I woke part way through the night and just couldn’t get comfortable again. My neck was really sore. As it got light, I saw the reason: my pillow had slipped off the sleeping mat. After a more comfortable hour in my sleeping bag, I decided to get up. The morning air was cool rather than cold, but I was grateful for my PHD Minimus down jacket.
Initially the sky was clear, but it quickly started to cloud over, which was disappointing. I adopted a relatively leisurely approach to breakfast and as a result I wasn’t away until 10 o’clock. The clouds were now quite thick overhead.
Just after Ruthwaite Lodge a startled stag appeared out of nowhere about 20 metres in front of me, leapt gracefully over the path and charged up the hill swerving around a sheep and disappeared over the crest of the ridge. It all happened so quickly, that I didn’t have time for a photo.
Although the path up Grisedale is a bit of a trudge, the compensation is the scenery, particularly towards Dollywagon Pike. When I reached Grisedale Tarn I decided to fill my water bottle. As I bent down I saw in the distance a man in a bright green Paramo Velez followed by a woman and a dog. Surely this couldn’t be the Sloman and Peewiglet! Nope, it was another beardy bloke in shorts and the lady had a Jack Russell terrier on a lead.
Ascending Grisedale Hause, the sun decided to make a welcome appearance. From the Hause to the top of Fairfield was a bit of a slog, with plenty of loose rock on the path. On the summit there was a surprisingly strong, biting wind. After a wander around, I decided to change my route. Originally I had planned to go to Dove Crag and then descend Dovedale. Instead I decided to go over Cofa Pike and down Deepdale, to avoid the wind.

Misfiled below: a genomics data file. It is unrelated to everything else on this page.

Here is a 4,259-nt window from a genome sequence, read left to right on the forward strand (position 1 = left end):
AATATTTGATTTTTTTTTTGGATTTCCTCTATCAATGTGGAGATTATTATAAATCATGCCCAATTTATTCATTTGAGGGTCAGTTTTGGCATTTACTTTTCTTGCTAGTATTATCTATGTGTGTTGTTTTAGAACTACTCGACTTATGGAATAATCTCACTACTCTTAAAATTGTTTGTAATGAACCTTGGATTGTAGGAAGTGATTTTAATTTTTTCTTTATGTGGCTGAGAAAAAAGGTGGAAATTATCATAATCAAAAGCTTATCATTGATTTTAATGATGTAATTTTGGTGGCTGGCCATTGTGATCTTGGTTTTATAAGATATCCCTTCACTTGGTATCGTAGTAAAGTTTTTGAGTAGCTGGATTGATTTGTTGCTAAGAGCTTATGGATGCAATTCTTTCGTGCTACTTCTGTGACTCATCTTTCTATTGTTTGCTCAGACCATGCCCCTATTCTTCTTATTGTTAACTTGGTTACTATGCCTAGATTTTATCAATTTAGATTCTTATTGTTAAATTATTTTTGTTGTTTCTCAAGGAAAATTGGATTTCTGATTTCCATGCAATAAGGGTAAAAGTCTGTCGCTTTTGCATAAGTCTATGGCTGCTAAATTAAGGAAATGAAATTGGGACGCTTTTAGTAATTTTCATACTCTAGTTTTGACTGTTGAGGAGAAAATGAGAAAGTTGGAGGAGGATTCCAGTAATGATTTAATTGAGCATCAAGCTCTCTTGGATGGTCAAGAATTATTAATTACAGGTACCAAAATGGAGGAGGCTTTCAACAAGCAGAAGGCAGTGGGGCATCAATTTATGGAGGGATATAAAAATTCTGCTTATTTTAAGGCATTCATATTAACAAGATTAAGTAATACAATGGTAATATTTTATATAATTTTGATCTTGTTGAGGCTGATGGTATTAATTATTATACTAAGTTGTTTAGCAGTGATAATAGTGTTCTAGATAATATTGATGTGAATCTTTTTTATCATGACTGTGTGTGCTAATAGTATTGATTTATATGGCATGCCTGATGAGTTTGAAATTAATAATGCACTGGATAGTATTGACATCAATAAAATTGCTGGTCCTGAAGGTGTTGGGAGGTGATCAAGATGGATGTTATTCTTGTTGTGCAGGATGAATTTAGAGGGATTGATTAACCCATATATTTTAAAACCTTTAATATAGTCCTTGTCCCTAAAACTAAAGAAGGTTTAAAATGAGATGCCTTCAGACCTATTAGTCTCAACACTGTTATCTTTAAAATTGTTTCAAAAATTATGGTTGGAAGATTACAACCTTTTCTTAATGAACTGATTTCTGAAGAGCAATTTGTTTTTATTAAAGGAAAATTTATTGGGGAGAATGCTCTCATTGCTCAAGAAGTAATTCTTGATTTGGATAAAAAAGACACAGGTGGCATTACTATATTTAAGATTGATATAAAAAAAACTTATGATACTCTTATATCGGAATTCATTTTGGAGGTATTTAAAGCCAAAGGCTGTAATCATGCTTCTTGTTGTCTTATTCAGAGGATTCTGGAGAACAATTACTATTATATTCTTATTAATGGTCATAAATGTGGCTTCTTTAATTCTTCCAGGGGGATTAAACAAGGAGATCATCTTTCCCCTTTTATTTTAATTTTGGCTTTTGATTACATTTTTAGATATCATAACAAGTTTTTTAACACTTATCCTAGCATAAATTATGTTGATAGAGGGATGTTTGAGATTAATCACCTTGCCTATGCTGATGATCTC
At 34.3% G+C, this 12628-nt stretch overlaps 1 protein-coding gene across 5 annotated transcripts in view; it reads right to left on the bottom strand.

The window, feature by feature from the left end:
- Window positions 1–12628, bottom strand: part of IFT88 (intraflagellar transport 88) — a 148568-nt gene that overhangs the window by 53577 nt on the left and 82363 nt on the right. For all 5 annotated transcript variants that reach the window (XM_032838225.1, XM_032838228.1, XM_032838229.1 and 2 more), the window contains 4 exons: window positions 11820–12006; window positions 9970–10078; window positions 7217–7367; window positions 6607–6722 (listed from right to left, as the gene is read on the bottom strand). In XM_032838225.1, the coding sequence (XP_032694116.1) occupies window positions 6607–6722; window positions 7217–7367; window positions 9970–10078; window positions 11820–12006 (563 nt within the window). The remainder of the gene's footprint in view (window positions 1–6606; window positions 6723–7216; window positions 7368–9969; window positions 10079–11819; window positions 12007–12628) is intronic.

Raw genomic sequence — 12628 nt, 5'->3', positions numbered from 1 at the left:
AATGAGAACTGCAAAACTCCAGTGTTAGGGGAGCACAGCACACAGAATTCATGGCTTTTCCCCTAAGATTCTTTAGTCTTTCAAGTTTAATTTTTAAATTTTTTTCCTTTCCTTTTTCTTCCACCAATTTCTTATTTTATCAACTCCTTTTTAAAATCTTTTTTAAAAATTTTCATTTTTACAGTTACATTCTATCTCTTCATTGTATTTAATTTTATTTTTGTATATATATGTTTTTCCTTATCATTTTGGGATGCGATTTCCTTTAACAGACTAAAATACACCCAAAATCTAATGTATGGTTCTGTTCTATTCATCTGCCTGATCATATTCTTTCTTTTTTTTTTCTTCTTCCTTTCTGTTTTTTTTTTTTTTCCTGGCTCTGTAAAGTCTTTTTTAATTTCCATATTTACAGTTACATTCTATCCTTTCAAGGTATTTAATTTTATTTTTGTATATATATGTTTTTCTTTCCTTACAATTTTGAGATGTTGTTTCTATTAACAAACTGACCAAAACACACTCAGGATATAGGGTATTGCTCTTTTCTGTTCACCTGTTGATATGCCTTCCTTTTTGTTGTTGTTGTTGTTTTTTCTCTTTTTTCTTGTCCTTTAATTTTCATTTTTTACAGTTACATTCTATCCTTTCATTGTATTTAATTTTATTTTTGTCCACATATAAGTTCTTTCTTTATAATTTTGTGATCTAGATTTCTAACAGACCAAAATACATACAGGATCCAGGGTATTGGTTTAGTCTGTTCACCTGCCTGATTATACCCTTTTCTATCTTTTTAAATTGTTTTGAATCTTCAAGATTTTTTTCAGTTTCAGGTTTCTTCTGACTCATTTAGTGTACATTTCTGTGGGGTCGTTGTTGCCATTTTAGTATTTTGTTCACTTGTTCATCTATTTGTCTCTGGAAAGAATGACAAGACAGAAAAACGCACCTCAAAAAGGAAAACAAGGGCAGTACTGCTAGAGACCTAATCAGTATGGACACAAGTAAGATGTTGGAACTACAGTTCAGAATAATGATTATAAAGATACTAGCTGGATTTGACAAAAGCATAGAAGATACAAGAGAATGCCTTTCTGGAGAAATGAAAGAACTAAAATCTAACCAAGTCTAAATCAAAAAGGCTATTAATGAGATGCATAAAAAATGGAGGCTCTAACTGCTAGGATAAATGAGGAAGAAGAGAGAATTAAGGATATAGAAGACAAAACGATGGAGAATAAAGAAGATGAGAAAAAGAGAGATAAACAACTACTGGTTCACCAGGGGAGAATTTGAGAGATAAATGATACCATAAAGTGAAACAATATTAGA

Even though I had been to Deepdale Hause via Cofa Pike recently, I had forgotten how steep and awkward the path was. On the way down I met numerous walkers on their way up. At Deepdale Hause I turned east and descended the steep path down to the head of Deepdale. On reaching some large boulders I decided it was time to have some lunch. As I unpacked, I was passed by another walker, the only one I was to see in Deepdale.
As I ate lunch I admired the crags to the south. I didn’t hang around too long and was soon descending to a small ravine. It has been a long time since I had walked in Deepdale and it was a lot wilder than I had remembered. There were several waterfalls in the ravine, although mainly out of sight of the path.
Further down the valley, there was abundant evidence of glaciations with numerous drumlins. Amongst these and the meandering beck, I spied a flat stretch of grass, which appeared to be the only feasible place to camp in Deepdale. I shall return one day to explore, but it was too early in the afternoon to stop.
All too soon I reached Wall End and civilisation. I crossed over the main road and through some fields to the eastern side of Patterdale before turning south towards Hartsop. I’ve down this path several times recently, so I motored on, pausing only briefly to take a photo of the waterfall below Lingy Crag.
On reaching Hartsop, I turned left through the village and then up the reservoir track. In retrospect I should have taken the path on the southern side of the beck, but I continued to the Water Board building and then crossed the beck via the wooden footbridge. From here it was a short sharp climb to regain the main path.
On reaching Hayeswater, the breeze stiffened considerably. I contoured around the northern shore to a flattish piece of land caused by a debris slide (probably post glaciations). Although not completely flat it was feasible as a camp site. I hurriedly pitched the tent, collected some water and dived inside to get out of the wind. Once inside it was obvious that I had underestimated the slope, which was more across the slope than end to end. After dinner, I decide than I wouldn’t be able to sleep without rolling off my sleeping mat, so I packed everything into the rucksack and then turned the tent so it was sloping head to toe, which was much more comfortable.
As I settled down to sleep, I could hear three stags bellowing like sick sheep. A couple of hours after dusk, the wind subsided and the stags became quiet so I could drift off into sleep.